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Publishing | Create Space from Start to Finish

General Layout
Text layout
Recommended Fonts
Putting it all together
Finishing Up

It’s time. You’ve finished your book, you’ve hired/bargained with an editor to make it polished and you found a copy-editor who will correct your spelling gaffes. You’ve looked at the options, you’ve debated on sending your prized manuscript to a publishing house and decided you’d rather go independent. And if you decide that there’s really only one way to go: Amazon’s CreateSpace.

I decided to give this a go with my photo-poetry book to see what it’s like and here is what I discovered. Before we get started, yes I already have an article with an overview on CreateSpace. This one is an in depth explanation of everything you will face when it comes to making your book.

There are two parts to this adventure. Making the book and getting paid. I’m handling them in this order with quick links to help you if you need to refer back.

First Copyright

Now, as explained elsewhere you already own the copyright of the book you have created but I recommend getting protected by the copyright office before you do anything else. You do not need it to be in published format to get the manuscript coy protected. Please refer to my article on copyright for that.

General Layout

Eventually you will need a final pdf with everything embedded so you many upload your internal content. How you go about that has many options specific to your computer most programs will let you save a document as a pdf. But that's the end product to get there you first need some way of organizing the internal content of the book. You will need a software program capable of designing layout for publishing. As usual there’s an expensive Adobe equivalent (FrameMaker)t. I believe MS Word now allows for more customizing but of course apple has the easiest method built right into Pages - the iWorks word processing and layout software.

The first thing you will need to know is the trim size of your book. You can look at what options are available and take out a ruler. Remember the trim is always described in width then length. Different trim sizes are available if you want a full colour book vs. one with only text inside.

For example my photo poetry book is obviously full colour so I had the option of going with an 8 inch by 8 inch trim whereas that’s not really traditional for regular books. Now you can go outside the norm. But it won’t be possible to add it to extended distribution and you can’t go wider than 8 inches wide no matter what you want to do.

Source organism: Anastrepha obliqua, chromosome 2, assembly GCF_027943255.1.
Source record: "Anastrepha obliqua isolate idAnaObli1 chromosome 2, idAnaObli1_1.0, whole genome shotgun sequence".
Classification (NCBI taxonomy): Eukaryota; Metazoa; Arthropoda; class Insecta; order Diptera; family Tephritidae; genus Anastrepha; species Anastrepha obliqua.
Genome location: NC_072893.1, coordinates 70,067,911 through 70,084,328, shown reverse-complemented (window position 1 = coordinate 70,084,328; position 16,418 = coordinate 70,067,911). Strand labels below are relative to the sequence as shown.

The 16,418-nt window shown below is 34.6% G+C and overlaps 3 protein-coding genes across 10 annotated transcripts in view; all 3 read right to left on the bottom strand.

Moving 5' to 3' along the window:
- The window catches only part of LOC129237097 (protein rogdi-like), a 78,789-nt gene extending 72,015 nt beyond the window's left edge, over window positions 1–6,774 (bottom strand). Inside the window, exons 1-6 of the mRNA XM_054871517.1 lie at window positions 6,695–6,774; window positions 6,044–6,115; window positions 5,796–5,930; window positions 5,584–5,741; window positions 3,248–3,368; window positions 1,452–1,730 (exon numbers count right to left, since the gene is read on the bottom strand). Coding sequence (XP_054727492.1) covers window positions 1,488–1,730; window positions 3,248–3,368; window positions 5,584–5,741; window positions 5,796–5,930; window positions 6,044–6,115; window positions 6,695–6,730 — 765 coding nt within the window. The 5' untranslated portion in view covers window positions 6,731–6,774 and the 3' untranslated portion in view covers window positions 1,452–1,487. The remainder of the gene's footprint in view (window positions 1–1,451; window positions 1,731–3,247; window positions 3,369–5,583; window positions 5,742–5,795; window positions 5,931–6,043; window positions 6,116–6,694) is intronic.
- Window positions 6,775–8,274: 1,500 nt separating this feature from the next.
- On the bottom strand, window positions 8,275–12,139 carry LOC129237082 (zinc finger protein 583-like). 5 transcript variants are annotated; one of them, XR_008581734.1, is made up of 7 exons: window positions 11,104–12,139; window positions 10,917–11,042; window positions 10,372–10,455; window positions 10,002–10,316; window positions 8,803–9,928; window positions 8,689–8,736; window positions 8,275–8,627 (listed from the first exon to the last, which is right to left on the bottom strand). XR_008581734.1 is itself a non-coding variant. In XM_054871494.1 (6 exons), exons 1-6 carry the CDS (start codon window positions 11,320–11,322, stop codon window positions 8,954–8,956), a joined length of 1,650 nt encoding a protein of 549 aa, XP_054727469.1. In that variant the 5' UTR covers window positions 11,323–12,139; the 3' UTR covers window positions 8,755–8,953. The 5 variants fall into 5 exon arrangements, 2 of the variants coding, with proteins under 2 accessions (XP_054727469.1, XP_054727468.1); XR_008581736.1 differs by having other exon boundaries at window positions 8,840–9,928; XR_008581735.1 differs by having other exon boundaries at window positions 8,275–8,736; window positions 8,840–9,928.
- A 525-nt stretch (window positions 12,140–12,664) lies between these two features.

Once you’ve picked your book size you need to fiddle with layout. For apples Pages this meant I created a paper size under “Page Setup” and did away will all the non-printable margins. Once I did that I consulted this document to figure out where I need to space things. (To create the correct size document in Pages: select File -> Page Setup -> select the paper size drop-down menu -> manage custom pages. Remember to save your size and remove non-printable areas)

It’s important to note that if you want your pictures to bleed to the edges you need your page size to be slightly larger than your trim size. What is bleed? It means there is no white border around your picture, it bleeds to the full edge.

There is an explanation as to how to do it on the page I linked.

You will need to know ahead of time how many pages you have. This will take some fiddling because the more pages you have the more you must indent your work, thus the more pages it creates. But in general the rule is simple. Big books mean facing pages have a bigger white gap between where the text ends and the end of the page. Your software program will probably call this a margin. (Of course if your going for colour there should be no white margin)

But I experimented with an all layout text as well. I used pages but explaining what I did may make figuring out other software easier.

Text Layout Using Pages

The hard way.

This is what you need to use if you are creating special layout like a poetry book with poems in different arrangements on the pages you can also use it for text but it is not recommended. You'll see why.

In pages you can create templates for page layout. Doing that allows you to hand draw a text region appropriate for the size of the book you anticipate. If you refer to the document I linked. If you expect to have 600 pages the inside pages need to have a one inch gap on the inside (I.e. facing) of the pages.

The outside gap can be as small at 0.25 of an inch but they recommend 0.5 of an inch and that is what i went with when I experimented with this for text. I then made a template for the front page, a title page, a copyright protection page a start of a new chapter and a left page and a right page.

Now all one would need to do is copy and paste the completed manuscript into the template. But the template is fussy and doesn't’t automatically flow the text onto the next page. There may be a way around it but I Don’t know it so if you wanted things done this way you would need to put it in chunks by hand until it fits.